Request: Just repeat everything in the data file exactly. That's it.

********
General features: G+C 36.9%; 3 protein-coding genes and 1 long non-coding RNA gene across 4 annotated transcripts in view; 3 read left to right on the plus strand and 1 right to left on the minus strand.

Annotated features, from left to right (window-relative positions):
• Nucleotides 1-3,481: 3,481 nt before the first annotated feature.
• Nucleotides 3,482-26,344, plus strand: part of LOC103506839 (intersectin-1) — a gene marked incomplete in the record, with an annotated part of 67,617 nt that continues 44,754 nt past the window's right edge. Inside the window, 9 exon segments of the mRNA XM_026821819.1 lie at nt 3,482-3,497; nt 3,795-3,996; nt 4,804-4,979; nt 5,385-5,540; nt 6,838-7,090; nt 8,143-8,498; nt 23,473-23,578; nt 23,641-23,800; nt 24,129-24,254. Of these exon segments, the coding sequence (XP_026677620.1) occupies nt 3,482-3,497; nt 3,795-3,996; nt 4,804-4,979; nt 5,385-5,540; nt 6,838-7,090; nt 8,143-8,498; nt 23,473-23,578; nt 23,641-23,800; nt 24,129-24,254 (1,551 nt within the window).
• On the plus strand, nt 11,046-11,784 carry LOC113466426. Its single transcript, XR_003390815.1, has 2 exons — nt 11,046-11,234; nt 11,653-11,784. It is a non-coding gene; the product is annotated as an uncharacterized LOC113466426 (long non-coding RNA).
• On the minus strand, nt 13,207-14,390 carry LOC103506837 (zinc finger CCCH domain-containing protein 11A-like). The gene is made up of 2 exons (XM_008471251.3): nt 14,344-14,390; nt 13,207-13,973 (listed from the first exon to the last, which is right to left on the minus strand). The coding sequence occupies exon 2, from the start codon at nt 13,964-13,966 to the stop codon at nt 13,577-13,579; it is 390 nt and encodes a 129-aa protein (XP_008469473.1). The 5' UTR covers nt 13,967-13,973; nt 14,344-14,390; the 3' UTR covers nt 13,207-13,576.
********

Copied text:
General features: G+C 36.9%; 3 protein-coding genes and 1 long non-coding RNA gene across 4 annotated transcripts in view; 3 read left to right on the plus strand and 1 right to left on the minus strand.

Annotated features, from left to right (window-relative positions):
• Nucleotides 1-3,481: 3,481 nt before the first annotated feature.
• Nucleotides 3,482-26,344, plus strand: part of LOC103506839 (intersectin-1) — a gene marked incomplete in the record, with an annotated part of 67,617 nt that continues 44,754 nt past the window's right edge. Inside the window, 9 exon segments of the mRNA XM_026821819.1 lie at nt 3,482-3,497; nt 3,795-3,996; nt 4,804-4,979; nt 5,385-5,540; nt 6,838-7,090; nt 8,143-8,498; nt 23,473-23,578; nt 23,641-23,800; nt 24,129-24,254. Of these exon segments, the coding sequence (XP_026677620.1) occupies nt 3,482-3,497; nt 3,795-3,996; nt 4,804-4,979; nt 5,385-5,540; nt 6,838-7,090; nt 8,143-8,498; nt 23,473-23,578; nt 23,641-23,800; nt 24,129-24,254 (1,551 nt within the window).
• On the plus strand, nt 11,046-11,784 carry LOC113466426. Its single transcript, XR_003390815.1, has 2 exons — nt 11,046-11,234; nt 11,653-11,784. It is a non-coding gene; the product is annotated as an uncharacterized LOC113466426 (long non-coding RNA).
• On the minus strand, nt 13,207-14,390 carry LOC103506837 (zinc finger CCCH domain-containing protein 11A-like). The gene is made up of 2 exons (XM_008471251.3): nt 14,344-14,390; nt 13,207-13,973 (listed from the first exon to the last, which is right to left on the minus strand). The coding sequence occupies exon 2, from the start codon at nt 13,964-13,966 to the stop codon at nt 13,577-13,579; it is 390 nt and encodes a 129-aa protein (XP_008469473.1). The 5' UTR covers nt 13,967-13,973; nt 14,344-14,390; the 3' UTR covers nt 13,207-13,576.